Rakesh Jhunjhunwala is known to have started his investing journey in 1985 with Rs5,000. Going by some reports, he was apparently worth Rs50,000 crore when he passed away two weeks ago. That is a compounded annual return (CAGR) of 65% over 37 years. Another report points to his wealth at Rs30,000 crore. Even that is a CAGR of 62%.
No one seems to have calculated this number or explained its true implications. So here it is. Even a 62% CAGR makes Mr Jhunjhunwala the world’s second most successful investor ever, based on data available for investing marathoners. Nosing just ahead of him is Jim Simons of Renaissance Technologies, who racked up a 66% return between 1988 and 2018 (based on the last available data).
The returns of legendary investors like George Soros, Stanley Druckenmiller, Warren Buffet and a few others are only in the high 20%. It is rare to find returns in the low 30%. Many ‘top investors’ barely managed a 20% ` compounded return. Yes, investing is that hard and Rakesh was that successful at it.
In fact, Rakesh’s achievement is greater than that of Simons, a mathematical genius who has a team of super bright mathematicians and physicists to develop quantitative techniques and create algorithms to trade the market with high accuracy.
In order to achieve his 66% returns, Simons employed hundreds of PhDs from diverse fields to detect patterns in what seem like random movements that we see in nature, life and markets. Also, most top investors earned their returns by investing other people’s money, using hedge funds as their vehicle.
Rakesh did neither. He worked with a small team of people for the past two decades and he did not get rich by managing money for others. He multiplied his own money. I have read about every famous trader/investor in the world and know no one who can make this claim.
One other investor who did it all alone was Robert Wilson, who converted US$15,000, that his mother gave him in 1958, into US$800mn (million) by 2000, which is a compounded return of 30% per annum.
Surely, Mr Jhunjhunwala’s long-term record of such extraordinary success is based (apart from luck) on a unique method of canny risk-taking, which got better and better over the years. Sadly, there is not much documentation of his strategies, his high and low points, handling of risk arising from high leverage that he embraced, and his nose for spotting a bargain when others around him were throwing in the towel.
There are umpteen TV clips on his view about the market at different times, but there is no in-depth interview that captures his own investment journey in detail.
Gregory Zuckerman has written a whole book on Jim Simons (The Man Who Solved The Market), even though Simons did not cooperate.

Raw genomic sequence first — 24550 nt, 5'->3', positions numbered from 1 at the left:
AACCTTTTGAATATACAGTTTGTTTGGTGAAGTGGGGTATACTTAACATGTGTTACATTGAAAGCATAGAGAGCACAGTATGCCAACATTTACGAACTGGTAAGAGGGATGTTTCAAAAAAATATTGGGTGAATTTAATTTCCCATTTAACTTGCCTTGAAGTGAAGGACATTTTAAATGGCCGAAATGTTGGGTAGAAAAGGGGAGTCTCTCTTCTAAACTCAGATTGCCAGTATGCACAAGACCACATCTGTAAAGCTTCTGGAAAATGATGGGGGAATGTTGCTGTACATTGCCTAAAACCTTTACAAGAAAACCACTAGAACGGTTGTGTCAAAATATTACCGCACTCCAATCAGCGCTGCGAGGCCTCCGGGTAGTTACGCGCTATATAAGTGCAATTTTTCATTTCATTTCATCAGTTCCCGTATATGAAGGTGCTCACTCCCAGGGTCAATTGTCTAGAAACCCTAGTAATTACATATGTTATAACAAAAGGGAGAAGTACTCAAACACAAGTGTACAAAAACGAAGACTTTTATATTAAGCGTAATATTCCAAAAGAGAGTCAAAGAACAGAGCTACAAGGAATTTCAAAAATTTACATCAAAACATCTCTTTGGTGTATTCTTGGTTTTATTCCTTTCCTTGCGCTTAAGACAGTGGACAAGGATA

Although few people are familiar with Robert Wilson, there is book on even him, titled Killing The Market by Roemer McPhee.
There are countless books on Warren Buffett.
Soros and his former partner Jim Rogers (who had an eye-popping record when they ran Quantum Fund between 1973-83) have written multiple books explaining their strategy.
And there is the best-selling Market Wizards series of books on great traders and investors by Jack Schwager.
But no life account of the world’s best investor and trader. This is unfortunate, because he was generous with his time with mainstream journalists. Of course, if you disagreed with him, you had to face a testy and scowling adversary who would fire back questions and counter-arguments at a high pitch.
Remember, there were many ups and downs behind Mr Jhunjhunwala’s 65% compounded return; he also survived three huge market crashes over three decades. He was only one of many speculators in Dalal Street in the early 1990s, when Harshad Mehta had already built much more wealth through a combination of trading, smart investing and deal-making with banks and public sector undertakings.
In 1992, Mr Mehta was audaciously saying that his firm Growmore, would be bigger than Merrill Lynch in a few years.
Mr Jhunjhunwala, having sold short, was nearly bankrupted by the Mr Mehta-engineered bull market. But Mr Mehta went up in flames largely because his own folly; Mr Jhunjhunwala survived.
Here is the irony. Mr Mehta tried to make a ham-handed comeback, ramping up a set of shares, backed by a bunch of journalists, fixers and scammy businessmen. That too failed.
A few years later, Ketan Parekh, the new big bull, followed Mr Mehta’s playbook but he too crashed.
On the other hand, Mr Jhunjhunwla changed gears and strategy, and his wealth went up exponentially as he ploughed his trading profit into long-term holdings, aided by India’s rising prosperity and zero tax on long-term capital gains.
I first met Mr Jhunjhunwala in 1996 in a tiny office near Dalal Street. He advised me to read books by Victor Sperandeo. His other advice was to always start with small positions because we are bound to make mistakes; and remain humble because the market can be merciless. Priceless words of wisdom!
My next encounter with him was when India was in a recession in 2002. Like everyone else, I asked him: kya lagta hai? His answer was: teji, teji aur teji.
A few months later, from April 2003, India had the biggest and longest bull market which lasted five years.
Yet another time, we were in a hotel lobby when someone asked him, “Are you fully invested?” He quipped, “I am always 130% invested”; it showed the role that leverage played in his returns.
He was a guest at the launch of Moneylife in 2006, his advice to me that day was “be positive.”
The broad secret to Mr Jhunjhunwala’s success was that he combined two completely opposite strategies (short-term trading and long-term investing) spiced with borrowed cash.
But how exactly could he dance to the short-term trend with leverage, and still remain firmly focused on the big picture, is a secret that has probably gone with him.
(This article first appeared in Business Standard newspaper)